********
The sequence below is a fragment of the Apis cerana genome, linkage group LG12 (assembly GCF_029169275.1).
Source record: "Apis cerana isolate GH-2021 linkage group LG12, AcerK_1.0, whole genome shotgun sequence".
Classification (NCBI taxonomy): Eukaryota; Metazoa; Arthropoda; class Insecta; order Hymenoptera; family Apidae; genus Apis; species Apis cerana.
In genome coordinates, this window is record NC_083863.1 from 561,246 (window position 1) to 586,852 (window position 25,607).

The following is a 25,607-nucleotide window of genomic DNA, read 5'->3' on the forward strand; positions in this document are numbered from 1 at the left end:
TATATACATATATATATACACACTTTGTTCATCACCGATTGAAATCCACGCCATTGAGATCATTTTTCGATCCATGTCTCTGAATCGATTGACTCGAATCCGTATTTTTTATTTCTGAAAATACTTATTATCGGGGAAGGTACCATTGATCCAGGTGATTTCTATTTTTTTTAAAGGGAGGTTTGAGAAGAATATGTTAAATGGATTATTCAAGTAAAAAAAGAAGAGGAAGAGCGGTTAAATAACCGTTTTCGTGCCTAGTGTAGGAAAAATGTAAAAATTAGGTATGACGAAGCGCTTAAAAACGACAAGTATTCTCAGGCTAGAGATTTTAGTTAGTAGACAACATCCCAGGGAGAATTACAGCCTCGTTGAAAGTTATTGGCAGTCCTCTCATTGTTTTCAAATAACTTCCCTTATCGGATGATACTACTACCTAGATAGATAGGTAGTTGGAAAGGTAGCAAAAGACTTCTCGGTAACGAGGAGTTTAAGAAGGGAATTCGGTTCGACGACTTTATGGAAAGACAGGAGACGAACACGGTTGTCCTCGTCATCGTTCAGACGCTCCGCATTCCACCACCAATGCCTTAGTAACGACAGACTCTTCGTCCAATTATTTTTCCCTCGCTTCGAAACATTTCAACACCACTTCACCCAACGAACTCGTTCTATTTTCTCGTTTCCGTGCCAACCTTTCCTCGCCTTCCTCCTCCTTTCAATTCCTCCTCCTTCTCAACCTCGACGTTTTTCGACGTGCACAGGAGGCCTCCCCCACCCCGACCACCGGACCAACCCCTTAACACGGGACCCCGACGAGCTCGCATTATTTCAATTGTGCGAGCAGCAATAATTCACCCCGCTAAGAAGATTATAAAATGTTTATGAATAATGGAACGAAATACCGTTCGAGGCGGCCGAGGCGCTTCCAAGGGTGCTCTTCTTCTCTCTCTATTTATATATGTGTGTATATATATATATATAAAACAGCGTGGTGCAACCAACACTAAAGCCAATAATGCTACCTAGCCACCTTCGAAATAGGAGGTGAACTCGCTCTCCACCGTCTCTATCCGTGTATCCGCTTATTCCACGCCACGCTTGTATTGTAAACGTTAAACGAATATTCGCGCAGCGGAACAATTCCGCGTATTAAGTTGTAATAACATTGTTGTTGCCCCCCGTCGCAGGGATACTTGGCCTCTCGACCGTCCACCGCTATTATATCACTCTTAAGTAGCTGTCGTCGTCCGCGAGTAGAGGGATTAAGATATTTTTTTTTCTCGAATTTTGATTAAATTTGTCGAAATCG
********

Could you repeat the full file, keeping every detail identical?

The sequence below is a fragment of the Apis cerana genome, linkage group LG12 (assembly GCF_029169275.1).
Source record: "Apis cerana isolate GH-2021 linkage group LG12, AcerK_1.0, whole genome shotgun sequence".
Classification (NCBI taxonomy): Eukaryota; Metazoa; Arthropoda; class Insecta; order Hymenoptera; family Apidae; genus Apis; species Apis cerana.
In genome coordinates, this window is record NC_083863.1 from 561,246 (window position 1) to 586,852 (window position 25,607).

The following is a 25,607-nucleotide window of genomic DNA, read 5'->3' on the forward strand; positions in this document are numbered from 1 at the left end:
TATATACATATATATATACACACTTTGTTCATCACCGATTGAAATCCACGCCATTGAGATCATTTTTCGATCCATGTCTCTGAATCGATTGACTCGAATCCGTATTTTTTATTTCTGAAAATACTTATTATCGGGGAAGGTACCATTGATCCAGGTGATTTCTATTTTTTTTAAAGGGAGGTTTGAGAAGAATATGTTAAATGGATTATTCAAGTAAAAAAAGAAGAGGAAGAGCGGTTAAATAACCGTTTTCGTGCCTAGTGTAGGAAAAATGTAAAAATTAGGTATGACGAAGCGCTTAAAAACGACAAGTATTCTCAGGCTAGAGATTTTAGTTAGTAGACAACATCCCAGGGAGAATTACAGCCTCGTTGAAAGTTATTGGCAGTCCTCTCATTGTTTTCAAATAACTTCCCTTATCGGATGATACTACTACCTAGATAGATAGGTAGTTGGAAAGGTAGCAAAAGACTTCTCGGTAACGAGGAGTTTAAGAAGGGAATTCGGTTCGACGACTTTATGGAAAGACAGGAGACGAACACGGTTGTCCTCGTCATCGTTCAGACGCTCCGCATTCCACCACCAATGCCTTAGTAACGACAGACTCTTCGTCCAATTATTTTTCCCTCGCTTCGAAACATTTCAACACCACTTCACCCAACGAACTCGTTCTATTTTCTCGTTTCCGTGCCAACCTTTCCTCGCCTTCCTCCTCCTTTCAATTCCTCCTCCTTCTCAACCTCGACGTTTTTCGACGTGCACAGGAGGCCTCCCCCACCCCGACCACCGGACCAACCCCTTAACACGGGACCCCGACGAGCTCGCATTATTTCAATTGTGCGAGCAGCAATAATTCACCCCGCTAAGAAGATTATAAAATGTTTATGAATAATGGAACGAAATACCGTTCGAGGCGGCCGAGGCGCTTCCAAGGGTGCTCTTCTTCTCTCTCTATTTATATATGTGTGTATATATATATATATAAAACAGCGTGGTGCAACCAACACTAAAGCCAATAATGCTACCTAGCCACCTTCGAAATAGGAGGTGAACTCGCTCTCCACCGTCTCTATCCGTGTATCCGCTTATTCCACGCCACGCTTGTATTGTAAACGTTAAACGAATATTCGCGCAGCGGAACAATTCCGCGTATTAAGTTGTAATAACATTGTTGTTGCCCCCCGTCGCAGGGATACTTGGCCTCTCGACCGTCCACCGCTATTATATCACTCTTAAGTAGCTGTCGTCGTCCGCGAGTAGAGGGATTAAGATATTTTTTTTTCTCGAATTTTGATTAAATTTGTCGAAATCG